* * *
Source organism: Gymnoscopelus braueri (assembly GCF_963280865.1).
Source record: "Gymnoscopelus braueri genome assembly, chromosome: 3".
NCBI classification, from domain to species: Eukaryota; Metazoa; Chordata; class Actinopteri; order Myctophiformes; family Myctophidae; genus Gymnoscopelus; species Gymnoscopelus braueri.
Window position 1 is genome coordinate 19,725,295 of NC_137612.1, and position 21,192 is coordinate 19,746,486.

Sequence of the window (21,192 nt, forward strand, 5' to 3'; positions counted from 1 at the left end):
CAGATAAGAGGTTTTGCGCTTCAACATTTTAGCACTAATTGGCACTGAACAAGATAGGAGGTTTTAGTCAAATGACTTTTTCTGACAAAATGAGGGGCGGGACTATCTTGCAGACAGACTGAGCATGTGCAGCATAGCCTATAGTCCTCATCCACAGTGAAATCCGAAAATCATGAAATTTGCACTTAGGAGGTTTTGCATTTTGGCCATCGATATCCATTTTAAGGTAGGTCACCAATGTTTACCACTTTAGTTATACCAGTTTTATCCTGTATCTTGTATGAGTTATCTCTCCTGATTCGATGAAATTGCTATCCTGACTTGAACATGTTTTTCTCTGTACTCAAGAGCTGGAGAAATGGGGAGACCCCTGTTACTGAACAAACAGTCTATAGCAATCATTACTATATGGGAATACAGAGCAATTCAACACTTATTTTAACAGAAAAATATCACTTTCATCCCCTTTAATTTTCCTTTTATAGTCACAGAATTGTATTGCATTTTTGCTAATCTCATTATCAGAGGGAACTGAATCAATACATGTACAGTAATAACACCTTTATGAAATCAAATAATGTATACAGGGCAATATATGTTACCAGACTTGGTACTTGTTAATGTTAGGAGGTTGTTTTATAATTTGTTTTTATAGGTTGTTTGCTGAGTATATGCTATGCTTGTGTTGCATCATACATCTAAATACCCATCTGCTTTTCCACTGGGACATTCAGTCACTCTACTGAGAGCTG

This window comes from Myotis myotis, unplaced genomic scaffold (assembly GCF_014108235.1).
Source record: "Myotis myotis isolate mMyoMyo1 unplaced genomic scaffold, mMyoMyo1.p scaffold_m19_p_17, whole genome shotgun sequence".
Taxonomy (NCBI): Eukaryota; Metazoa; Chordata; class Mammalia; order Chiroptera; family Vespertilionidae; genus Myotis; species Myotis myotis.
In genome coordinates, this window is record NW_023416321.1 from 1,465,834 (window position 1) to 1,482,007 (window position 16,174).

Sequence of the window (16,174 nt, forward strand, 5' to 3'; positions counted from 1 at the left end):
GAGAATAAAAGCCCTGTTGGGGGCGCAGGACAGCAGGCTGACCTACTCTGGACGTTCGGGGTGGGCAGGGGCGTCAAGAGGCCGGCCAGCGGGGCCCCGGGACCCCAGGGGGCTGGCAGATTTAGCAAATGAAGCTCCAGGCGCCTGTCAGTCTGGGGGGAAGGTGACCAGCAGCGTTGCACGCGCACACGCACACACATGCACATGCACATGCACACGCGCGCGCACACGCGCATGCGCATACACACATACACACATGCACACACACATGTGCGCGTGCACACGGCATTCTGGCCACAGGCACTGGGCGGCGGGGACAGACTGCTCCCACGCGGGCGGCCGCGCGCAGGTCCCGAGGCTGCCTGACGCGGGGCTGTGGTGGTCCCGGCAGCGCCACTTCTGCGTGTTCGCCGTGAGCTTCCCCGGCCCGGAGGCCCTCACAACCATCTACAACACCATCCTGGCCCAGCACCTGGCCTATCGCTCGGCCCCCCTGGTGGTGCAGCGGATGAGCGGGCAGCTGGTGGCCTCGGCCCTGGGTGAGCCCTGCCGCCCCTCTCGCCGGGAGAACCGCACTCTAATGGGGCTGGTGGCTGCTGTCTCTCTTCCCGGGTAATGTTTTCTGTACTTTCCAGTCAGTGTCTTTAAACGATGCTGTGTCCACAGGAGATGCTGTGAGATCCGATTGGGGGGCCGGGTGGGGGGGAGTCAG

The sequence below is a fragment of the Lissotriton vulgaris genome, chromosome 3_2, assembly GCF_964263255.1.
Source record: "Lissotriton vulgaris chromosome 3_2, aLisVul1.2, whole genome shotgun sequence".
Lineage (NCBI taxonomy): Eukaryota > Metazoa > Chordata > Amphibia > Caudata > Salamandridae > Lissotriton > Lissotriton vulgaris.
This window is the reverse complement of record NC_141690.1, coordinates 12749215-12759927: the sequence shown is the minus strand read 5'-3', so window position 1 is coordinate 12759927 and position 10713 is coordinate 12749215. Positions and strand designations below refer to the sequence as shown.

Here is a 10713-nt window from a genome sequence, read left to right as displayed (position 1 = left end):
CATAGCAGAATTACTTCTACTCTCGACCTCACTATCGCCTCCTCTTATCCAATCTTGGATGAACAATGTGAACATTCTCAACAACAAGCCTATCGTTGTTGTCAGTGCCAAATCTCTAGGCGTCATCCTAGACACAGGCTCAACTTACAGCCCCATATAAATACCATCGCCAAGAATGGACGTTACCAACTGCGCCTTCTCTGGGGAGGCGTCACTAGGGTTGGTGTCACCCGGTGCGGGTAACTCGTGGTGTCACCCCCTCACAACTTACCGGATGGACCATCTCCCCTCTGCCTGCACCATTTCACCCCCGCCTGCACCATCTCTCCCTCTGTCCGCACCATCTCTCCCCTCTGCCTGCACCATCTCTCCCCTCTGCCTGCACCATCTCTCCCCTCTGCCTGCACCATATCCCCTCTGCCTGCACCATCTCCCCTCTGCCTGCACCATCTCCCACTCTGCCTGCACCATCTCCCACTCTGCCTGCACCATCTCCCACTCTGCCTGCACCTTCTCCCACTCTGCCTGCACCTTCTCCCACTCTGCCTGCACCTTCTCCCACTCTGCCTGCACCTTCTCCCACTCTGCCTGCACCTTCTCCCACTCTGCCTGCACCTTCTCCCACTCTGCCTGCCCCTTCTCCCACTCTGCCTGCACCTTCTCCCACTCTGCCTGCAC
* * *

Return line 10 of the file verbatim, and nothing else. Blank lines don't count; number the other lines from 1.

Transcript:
In genome coordinates, this window is record NW_023416321.1 from 1,465,834 (window position 1) to 1,482,007 (window position 16,174).